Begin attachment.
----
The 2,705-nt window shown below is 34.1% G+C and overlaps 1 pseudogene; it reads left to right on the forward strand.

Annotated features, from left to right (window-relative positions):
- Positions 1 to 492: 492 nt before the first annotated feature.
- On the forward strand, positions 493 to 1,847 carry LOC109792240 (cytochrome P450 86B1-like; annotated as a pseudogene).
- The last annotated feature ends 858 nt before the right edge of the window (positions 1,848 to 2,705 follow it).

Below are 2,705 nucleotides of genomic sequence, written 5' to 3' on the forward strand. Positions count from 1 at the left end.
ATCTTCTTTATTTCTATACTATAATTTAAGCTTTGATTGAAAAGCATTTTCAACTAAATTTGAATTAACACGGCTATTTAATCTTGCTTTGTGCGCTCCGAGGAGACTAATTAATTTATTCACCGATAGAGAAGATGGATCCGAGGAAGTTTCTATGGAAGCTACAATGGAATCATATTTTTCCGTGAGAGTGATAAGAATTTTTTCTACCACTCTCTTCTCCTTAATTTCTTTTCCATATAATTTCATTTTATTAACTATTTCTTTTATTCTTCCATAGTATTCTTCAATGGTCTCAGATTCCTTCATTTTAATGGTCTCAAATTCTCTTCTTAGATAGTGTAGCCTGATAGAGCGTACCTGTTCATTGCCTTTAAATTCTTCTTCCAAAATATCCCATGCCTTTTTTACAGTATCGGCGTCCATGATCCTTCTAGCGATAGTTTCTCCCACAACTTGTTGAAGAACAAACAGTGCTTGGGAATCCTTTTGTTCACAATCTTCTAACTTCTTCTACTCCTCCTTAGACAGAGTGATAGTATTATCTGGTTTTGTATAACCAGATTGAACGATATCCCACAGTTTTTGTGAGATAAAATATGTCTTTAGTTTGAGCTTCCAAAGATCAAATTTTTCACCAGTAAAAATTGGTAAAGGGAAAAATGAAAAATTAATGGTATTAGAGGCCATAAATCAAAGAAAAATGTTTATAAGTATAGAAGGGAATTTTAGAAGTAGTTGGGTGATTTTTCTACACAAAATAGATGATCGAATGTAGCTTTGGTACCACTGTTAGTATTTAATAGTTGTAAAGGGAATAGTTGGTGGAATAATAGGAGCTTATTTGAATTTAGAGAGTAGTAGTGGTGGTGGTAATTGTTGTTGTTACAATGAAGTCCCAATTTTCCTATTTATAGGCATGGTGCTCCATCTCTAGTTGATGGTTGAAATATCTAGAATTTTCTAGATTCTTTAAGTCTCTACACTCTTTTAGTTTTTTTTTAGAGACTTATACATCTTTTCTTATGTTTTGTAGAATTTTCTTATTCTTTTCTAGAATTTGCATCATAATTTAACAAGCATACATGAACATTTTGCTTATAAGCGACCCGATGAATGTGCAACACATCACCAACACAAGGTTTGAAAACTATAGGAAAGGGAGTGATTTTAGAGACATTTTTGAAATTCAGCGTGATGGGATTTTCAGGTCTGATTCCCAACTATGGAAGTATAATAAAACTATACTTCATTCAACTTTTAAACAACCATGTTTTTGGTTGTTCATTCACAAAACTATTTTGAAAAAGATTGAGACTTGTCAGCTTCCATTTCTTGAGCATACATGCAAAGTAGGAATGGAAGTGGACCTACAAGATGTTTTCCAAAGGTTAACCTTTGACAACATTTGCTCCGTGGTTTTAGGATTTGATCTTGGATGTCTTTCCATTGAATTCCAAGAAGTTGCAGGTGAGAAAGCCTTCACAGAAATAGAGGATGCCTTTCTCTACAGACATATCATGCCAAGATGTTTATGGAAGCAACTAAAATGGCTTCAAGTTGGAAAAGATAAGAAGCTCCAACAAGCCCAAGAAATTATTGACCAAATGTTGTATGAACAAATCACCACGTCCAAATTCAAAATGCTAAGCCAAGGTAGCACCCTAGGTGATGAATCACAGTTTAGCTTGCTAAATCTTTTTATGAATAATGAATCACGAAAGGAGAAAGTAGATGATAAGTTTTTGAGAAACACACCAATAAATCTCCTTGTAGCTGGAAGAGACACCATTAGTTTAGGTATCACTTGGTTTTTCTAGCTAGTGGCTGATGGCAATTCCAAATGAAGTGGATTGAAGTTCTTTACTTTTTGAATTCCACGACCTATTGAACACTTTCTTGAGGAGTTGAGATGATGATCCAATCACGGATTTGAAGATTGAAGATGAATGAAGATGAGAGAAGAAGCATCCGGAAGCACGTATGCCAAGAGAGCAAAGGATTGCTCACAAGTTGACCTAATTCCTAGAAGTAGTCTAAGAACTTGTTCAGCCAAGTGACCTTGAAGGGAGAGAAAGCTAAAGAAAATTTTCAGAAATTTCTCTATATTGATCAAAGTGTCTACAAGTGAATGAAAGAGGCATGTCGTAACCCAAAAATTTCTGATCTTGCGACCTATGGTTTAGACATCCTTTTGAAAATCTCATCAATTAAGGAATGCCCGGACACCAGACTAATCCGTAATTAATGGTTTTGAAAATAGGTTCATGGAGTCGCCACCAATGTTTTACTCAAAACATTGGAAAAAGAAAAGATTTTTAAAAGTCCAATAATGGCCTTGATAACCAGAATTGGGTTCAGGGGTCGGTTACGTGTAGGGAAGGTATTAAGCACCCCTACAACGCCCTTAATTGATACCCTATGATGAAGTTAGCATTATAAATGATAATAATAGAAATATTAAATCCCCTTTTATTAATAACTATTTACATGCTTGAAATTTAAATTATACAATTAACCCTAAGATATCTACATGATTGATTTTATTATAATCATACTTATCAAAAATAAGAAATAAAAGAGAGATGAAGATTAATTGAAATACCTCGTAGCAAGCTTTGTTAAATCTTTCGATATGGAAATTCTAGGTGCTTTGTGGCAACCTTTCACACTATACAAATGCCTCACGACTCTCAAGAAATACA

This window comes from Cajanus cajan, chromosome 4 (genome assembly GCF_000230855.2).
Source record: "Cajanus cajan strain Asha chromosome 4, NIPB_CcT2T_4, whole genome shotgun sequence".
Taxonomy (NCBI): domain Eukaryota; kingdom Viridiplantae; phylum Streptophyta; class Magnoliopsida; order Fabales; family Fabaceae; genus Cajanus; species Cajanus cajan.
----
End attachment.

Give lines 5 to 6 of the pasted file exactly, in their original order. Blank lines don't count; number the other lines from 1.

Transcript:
- The last annotated feature ends 858 nt before the right edge of the window (positions 1,848 to 2,705 follow it).

Below are 2,705 nucleotides of genomic sequence, written 5' to 3' on the forward strand. Positions count from 1 at the left end.